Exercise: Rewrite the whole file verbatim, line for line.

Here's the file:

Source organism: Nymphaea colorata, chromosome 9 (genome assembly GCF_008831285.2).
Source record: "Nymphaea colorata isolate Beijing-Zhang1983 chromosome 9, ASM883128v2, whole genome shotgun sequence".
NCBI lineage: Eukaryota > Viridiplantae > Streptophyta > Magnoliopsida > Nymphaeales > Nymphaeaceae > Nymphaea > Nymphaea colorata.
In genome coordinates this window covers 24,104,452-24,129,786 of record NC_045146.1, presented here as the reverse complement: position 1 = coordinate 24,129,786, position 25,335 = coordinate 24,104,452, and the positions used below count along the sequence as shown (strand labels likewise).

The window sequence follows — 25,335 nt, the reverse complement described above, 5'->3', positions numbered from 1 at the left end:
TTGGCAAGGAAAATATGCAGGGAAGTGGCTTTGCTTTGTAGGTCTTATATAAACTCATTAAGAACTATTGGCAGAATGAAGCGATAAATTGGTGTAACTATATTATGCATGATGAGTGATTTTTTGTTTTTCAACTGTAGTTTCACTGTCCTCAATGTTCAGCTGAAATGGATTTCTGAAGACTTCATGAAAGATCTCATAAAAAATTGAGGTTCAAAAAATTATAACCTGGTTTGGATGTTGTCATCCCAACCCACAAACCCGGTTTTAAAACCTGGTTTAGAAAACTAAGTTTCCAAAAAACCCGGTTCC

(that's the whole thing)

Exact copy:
Source organism: Nymphaea colorata, chromosome 9 (genome assembly GCF_008831285.2).
Source record: "Nymphaea colorata isolate Beijing-Zhang1983 chromosome 9, ASM883128v2, whole genome shotgun sequence".
NCBI lineage: Eukaryota > Viridiplantae > Streptophyta > Magnoliopsida > Nymphaeales > Nymphaeaceae > Nymphaea > Nymphaea colorata.
In genome coordinates this window covers 24,104,452-24,129,786 of record NC_045146.1, presented here as the reverse complement: position 1 = coordinate 24,129,786, position 25,335 = coordinate 24,104,452, and the positions used below count along the sequence as shown (strand labels likewise).

The window sequence follows — 25,335 nt, the reverse complement described above, 5'->3', positions numbered from 1 at the left end:
TTGGCAAGGAAAATATGCAGGGAAGTGGCTTTGCTTTGTAGGTCTTATATAAACTCATTAAGAACTATTGGCAGAATGAAGCGATAAATTGGTGTAACTATATTATGCATGATGAGTGATTTTTTGTTTTTCAACTGTAGTTTCACTGTCCTCAATGTTCAGCTGAAATGGATTTCTGAAGACTTCATGAAAGATCTCATAAAAAATTGAGGTTCAAAAAATTATAACCTGGTTTGGATGTTGTCATCCCAACCCACAAACCCGGTTTTAAAACCTGGTTTAGAAAACTAAGTTTCCAAAAAACCCGGTTCC